In the alternative esterification protocol, the benzoic acid ester of Formula I is prepared by reacting the benzoic acid of Formula If with a trialkylorthoester of Formula F1, ##STR59## wherein in the above formula, R10 is C1-5 alkyl and R11 is hydrogen or alkyl. R10 is preferably C3-5 alkyl. R11 is preferably hydrogen such that the trialkylorthoester is a trialkylorthoformate. Advantageously, trialkylorthoesters such as trialkylorthoformates provide excellent yield of the desired alkyl esters.

The benzoic acid is esterified with the trialkylorthoester in neat or in a suitable solvent. Where solvent systems are used, aromatic hydrocarbon solvents such as toluene, xylene and cymene and relatively high-boiling ethers such as methoxyethylether, diethoxyether or dioxane are suitable solvents. Preferably, the benzoic acid substrate is mixed with excess trialklyorthoester (about 1.1 to about 1.5 molar equivalents with about 1.3 molar equivalents being preferred) and heated to a reaction temperature ranging from about 80 C. to about 150 C., more preferably from about 130 C. to about 140 C., and most preferably at about 135 C. Volatile by-products begin to be driven out of the reaction mixture as the reaction mixture is heated above about 110 C. The reaction is preferably carried out at atmospheric pressure. The reaction time varies depending on the temperature and the concentration of reactants; yields of about 90% are typically obtained using at a temperature of about 135 C. for about 1 to 2 hours. After the reaction, the esterified product may be isolated as a melt by stripping away excess trialkylorthoformate, solvent and volatile by-products, and then cooling. Alternatively, the esterified product may be precipitated by cooling to about 50 C., adding isopropanol and then adding water. The precipitated product is isolated by filtering, optionally rewashing with additional isopropanol/water, and drying.

In a most preferred embodiment, the esterified aryl-pyrazole of Formula II is prepared from the compound of Formula IIf according to the reaction: ##STR60## This reaction may be effected substantially as described above using either of the two esterification protocols for preparing compounds of Formula I. Where the first esterification protocol is used, a preferred esterification reagent for preparing the isopropyl ester is formed by mixing about 4% acetyl chloride, by weight, with isopropanol. Where the second esterification protocol is used, the trialkylorthoester esterification reagent is preferably triisopropylorthoformate, where, with reference to Formula F1, R10 is isopropanol (--CH(CH3)2) and R11 is hydrogen. The formation of the isopropyl ester of Formula II is further exemplified in Example 1 (Processes E-1 and E-2) for the acylhalide/alcohol and trialkylorthoester protocols, respectively.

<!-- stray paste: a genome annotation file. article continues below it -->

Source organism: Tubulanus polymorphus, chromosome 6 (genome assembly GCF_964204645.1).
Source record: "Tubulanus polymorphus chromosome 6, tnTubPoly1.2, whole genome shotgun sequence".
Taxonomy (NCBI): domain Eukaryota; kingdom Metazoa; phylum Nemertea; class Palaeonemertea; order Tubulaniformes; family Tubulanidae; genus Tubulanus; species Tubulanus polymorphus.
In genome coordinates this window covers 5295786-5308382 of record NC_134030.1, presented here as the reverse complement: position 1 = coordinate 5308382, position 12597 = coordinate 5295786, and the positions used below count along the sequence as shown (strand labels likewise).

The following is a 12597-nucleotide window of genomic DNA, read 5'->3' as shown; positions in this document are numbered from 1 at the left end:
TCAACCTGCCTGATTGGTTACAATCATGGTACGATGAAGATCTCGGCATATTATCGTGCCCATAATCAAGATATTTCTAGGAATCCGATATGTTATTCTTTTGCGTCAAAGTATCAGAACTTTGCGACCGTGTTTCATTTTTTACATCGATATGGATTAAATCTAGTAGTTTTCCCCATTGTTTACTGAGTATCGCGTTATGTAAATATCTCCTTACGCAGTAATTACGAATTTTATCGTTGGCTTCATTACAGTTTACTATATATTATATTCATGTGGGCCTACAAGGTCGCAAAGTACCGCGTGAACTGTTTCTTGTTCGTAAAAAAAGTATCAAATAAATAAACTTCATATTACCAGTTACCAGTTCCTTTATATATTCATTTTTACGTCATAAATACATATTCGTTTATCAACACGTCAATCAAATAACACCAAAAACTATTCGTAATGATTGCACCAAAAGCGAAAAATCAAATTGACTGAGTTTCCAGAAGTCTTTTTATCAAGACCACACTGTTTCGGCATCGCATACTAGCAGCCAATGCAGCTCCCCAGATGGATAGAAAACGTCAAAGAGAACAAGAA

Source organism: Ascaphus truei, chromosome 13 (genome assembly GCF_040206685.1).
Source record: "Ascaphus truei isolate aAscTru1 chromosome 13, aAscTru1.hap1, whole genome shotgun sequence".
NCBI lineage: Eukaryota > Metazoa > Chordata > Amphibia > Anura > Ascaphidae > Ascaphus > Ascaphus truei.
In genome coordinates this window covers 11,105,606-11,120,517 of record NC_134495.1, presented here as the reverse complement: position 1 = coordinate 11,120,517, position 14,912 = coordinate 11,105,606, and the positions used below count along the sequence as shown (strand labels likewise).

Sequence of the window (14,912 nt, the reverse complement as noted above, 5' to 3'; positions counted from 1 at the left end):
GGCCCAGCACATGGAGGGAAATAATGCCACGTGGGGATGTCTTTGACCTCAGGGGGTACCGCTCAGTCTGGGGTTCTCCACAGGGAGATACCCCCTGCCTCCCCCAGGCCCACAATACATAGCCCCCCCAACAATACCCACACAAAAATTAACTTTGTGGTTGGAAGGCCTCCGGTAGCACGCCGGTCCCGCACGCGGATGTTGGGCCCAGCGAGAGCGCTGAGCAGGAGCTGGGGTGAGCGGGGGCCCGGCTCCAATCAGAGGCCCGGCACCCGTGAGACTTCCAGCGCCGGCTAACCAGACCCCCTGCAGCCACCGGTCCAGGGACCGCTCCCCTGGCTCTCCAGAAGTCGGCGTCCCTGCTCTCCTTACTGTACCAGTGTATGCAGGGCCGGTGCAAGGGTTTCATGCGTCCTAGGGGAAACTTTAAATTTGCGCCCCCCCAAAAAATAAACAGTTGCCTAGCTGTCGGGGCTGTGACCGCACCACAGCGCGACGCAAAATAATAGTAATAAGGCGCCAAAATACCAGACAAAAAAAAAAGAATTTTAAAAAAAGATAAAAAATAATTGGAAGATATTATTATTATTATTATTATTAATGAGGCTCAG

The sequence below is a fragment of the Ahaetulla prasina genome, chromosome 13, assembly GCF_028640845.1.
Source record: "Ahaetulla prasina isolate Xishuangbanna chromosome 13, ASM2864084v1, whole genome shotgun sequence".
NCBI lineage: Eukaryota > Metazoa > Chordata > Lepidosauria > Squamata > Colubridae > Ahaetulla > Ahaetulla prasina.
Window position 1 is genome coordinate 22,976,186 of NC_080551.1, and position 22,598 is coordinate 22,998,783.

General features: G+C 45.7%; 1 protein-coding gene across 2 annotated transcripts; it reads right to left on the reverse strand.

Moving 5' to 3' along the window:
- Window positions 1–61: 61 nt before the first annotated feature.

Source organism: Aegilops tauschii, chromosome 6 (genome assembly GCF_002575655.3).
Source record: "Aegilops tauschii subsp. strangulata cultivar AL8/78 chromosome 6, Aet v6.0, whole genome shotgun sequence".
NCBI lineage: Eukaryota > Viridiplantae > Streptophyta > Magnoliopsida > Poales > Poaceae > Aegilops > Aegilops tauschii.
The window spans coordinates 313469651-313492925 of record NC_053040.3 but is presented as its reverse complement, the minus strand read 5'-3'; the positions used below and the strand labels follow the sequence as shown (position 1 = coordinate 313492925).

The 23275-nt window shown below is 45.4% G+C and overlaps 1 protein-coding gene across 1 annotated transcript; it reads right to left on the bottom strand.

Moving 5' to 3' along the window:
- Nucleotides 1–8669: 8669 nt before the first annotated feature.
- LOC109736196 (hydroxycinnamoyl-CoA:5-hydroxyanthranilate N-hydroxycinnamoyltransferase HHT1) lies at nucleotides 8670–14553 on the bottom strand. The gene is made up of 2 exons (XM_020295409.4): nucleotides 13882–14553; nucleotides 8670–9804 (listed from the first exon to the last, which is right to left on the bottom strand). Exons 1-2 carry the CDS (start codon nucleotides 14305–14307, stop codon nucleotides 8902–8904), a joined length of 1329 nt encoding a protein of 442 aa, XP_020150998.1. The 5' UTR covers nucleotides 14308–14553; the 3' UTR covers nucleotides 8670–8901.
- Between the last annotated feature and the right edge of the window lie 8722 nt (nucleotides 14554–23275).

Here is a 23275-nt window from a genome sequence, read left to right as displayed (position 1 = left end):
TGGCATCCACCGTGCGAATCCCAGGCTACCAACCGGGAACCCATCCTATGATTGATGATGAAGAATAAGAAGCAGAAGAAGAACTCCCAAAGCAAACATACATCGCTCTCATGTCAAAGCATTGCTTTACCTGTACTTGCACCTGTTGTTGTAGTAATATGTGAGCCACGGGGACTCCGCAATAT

Order of Process Steps

The process steps for preparing compounds of Formulas I or II are preferably carried out in the order of Processes A-E as presented above: diketone formation (Process A), cyclization (condensation) and alkylation (Process B), oxidation (Process C), halogenation (Process D) and esterification (Process E). However, the exact order is not narrowly critical, and may be varied by persons skilled in the art.

For example, the order of the halogenation step may be varied. Halogenation can be carried out between the alkylation and oxidation steps of the preferred order. With reference to the process steps described above, aryl-pyrazole compounds may be prepared by forming a phenyl diketone from an acetophenone (Process A), condensing the phenyl-diketone and alkylating to form an alkylated pyrazole (Process B), halogenating the pyrazole moiety (Process D), oxidizing the methyl group on the phenyl moiety (Process C) and esterifying (Process E). Compounds of Formula I are prepared according to this embodiment by acylating a compound of Formula Ia ##STR61## to form a compound of Formula Ib, ##STR62## condensing the compound of Formula Ib with hydrazine to form an alkyl-pyrazole-precursor intermediate and alkylating the intermediate (Process B) to form a compound of Formula Id, ##STR63## halogenating the compound of Formula Id (Process D) to form a compound of Formula Ig ##STR64## oxidizing the compound of Formula Ig (Process C) to form a compound of Formula If, and ##STR65## esterifying the compound of Formula If (Process E) to form a compound of Formula I.